The most important thing to keep in mind, says Dr. Nepom, is that these are common genes. They confer risk but don’t cause disease.
Nor do they necessarily represent the complete story. Dr. Nepom says a lot of non-Caucasoid populations drop out after the first screen —the high-risk HLA genes are much more common in Caucasian populations. “So overall, the type 1 screening is heavily biased toward European and American Caucasians. And that is an issue. It hasn’t been exhaustively studied in the other major ethnic groups, largely because the incidence is lower, and the amount of resources that would need to go into that screening is quite large,” Dr. Nepom says. “It’s not lack of interest. The NIDDK [National Institute of Diabetes and Digestive and Kidney Diseases] is explicitly interested in that question. It’s an unmet need in research right now.”
Might there be more genes worth looking at? Certainly more genes are popping up. A recent article in Nature Genetics (published May 11 online) lists 42 genes involved in type 1 diabetes (including 25 new discoveries), at various stages of the disease.
Those who are genotype-positive then have their serum drawn for the antibody screening.
The antibody screening indicates whether the immune response has already been activated against the islets. Those who are genetically at risk, but don’t have the autoantibodies, actually have low risk of developing diabetes unless there is a triggering event, says Dr. Nepom. Fully 16 percent of the population carries one or more of the genes that confer risk. “It’s a big number. It doesn’t rule out tons of people,” he concedes. But only 1.6 percent are genotype- and antibody-positive.
The antibody panel consists of an antibody to insulin itself (IAA); an antibody to GAD65 (glutamic acid decarboxylase); an antibody to IA-2, which is a tyrosine phosphatase-like molecule; and an antibody to zinc transporter, called ZnT8. Having any two of the four is considered positive, says Dr. Nepom. Other commonly used antibodies include islet cell cytoplasmic autoantibodies (ICA) and IA-2β (also known as phogrin, and, like IA-2, also a tyrosine phosphatase-like molecule).
“We have data to suggest that approximately one in 300 to one in 400 individuals in the United States carry multiple islet autoantibodies,” says Dr. Eisenbarth.
ZnT8 is the newest kid on the block. A study published in the Proceedings of the National Academy of Sciences (Wenzlau JM, et al. 2007;104:17040–17045) showed ZnT8 was targeted by autoantibodies in 60 to 80 percent of new onset type 1 diabetes, compared with less than two percent of controls. The combined measurement of ZnT8 along with the other known autoantibodies—GAD65, IA-2, and IAA—raised autoimmunity detection rates to 98 percent at disease onset in this study, yet another promising finding that researchers hope to validate.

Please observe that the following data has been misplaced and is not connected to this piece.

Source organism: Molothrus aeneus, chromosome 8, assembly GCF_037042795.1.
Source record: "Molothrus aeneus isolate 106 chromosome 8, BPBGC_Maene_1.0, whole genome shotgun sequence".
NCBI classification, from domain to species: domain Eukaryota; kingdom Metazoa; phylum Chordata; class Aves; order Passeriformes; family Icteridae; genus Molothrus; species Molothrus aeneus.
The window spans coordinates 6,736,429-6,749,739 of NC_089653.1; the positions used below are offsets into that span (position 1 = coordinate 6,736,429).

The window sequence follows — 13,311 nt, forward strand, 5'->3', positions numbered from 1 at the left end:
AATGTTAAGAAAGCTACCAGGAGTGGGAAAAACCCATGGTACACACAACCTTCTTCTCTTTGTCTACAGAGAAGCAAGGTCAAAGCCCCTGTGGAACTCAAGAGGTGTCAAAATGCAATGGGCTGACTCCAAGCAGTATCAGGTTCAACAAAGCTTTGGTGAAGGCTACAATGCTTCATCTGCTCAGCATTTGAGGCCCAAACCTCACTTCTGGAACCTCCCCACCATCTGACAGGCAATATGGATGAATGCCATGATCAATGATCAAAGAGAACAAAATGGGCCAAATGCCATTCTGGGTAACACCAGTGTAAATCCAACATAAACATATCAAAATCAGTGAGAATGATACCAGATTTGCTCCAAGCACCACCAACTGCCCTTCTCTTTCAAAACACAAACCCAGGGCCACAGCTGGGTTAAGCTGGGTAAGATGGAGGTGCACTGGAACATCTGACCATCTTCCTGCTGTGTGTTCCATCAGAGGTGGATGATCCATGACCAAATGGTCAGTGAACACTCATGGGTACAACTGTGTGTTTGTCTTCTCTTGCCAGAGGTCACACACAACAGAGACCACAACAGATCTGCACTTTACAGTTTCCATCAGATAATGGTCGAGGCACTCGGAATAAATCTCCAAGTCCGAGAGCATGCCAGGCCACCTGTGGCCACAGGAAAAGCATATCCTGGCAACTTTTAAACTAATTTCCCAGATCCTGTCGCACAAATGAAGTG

“The study is intriguing,” says Dr. Molinaro, noting his own interest in the potential of ZnT8 before adding, “We really don’t want to rush into anything before we know the validity of the finding.”
The four antibodies are not the final say in the matter—other targets are seen by the immune response as well, says Dr. Nepom. “But there’s a sort of diminishing returns,” he says. ZnT8 was discovered approximately four years ago; when it was put into use, sensitivity increased, but not specificity. “That’s probably going to be true if there’s a fifth or sixth marker that comes along as well. So the clinical benefit gets smaller and smaller as we go forward.”
The goal now is to distinguish between the 1.6 percent of people who have these markers, and the 0.4 percent (a conservative estimate, Dr. Nepom says) of those who develop type 1 diabetes. T cell response may be the key. In those who do not progress (“The ones who surprise the researchers,” as Dr. Nepom puts it ), the T cells are able to counterregulatean ability missing in the T cells of those who do progress to diabetes.
No related biomarkers are ready for use in the clinical lab setting, Dr. Nepom says. “You pick up any immunology of diabetes journal, or go to the immunology of diabetes meetings, and there’s a good chunk of work focused exactly on that question. But there’s nothing quite ready yet,” he says.
Immune markers have primarily centered on indirect measurements of T cell responses, by detecting the presence of circulating serum islet autoantibodies, says Dr. Molinaro. This creates some critical goals for type 1 diabetes researchers: identifying, quantifying, and characterizing T cells reactive within the islet autoantigens, GAD65, and IA-2.
“In the Immunology of Diabetes Society’s first workshop on autoreactive T cells, the quality of recombinant preparations of these autoantigens was identified as a significant weakness,” says Dr. Molinaro. That, he says, was likely the reason for the inconsistency in published studies of peripheral blood T cell reactivity to islet autoantigens. “Poor antigen quality has also hampered the development of novel technologies for the detection of islet reactive T cells.” However, he continues, T cell assays recently have been published to measure direct, reactive T cell responses in diabetic patients, though more studies will be needed to draw reliable conclusions.
Dr. Nepom’s lab has developed biomarkers called Class II tetramers, human soluble MHC peptides, to track antigen-specific T cells. “We work on detecting and phenotyping the T cell response by flow cytometry, using the tetramers to see if we can make that distinction between those who progress and those who don’t,” he says. Though he and his colleagues have published several papers on this approach, he’s not giving it the hard sell. “It’s not ready to be a clinical test,” he says.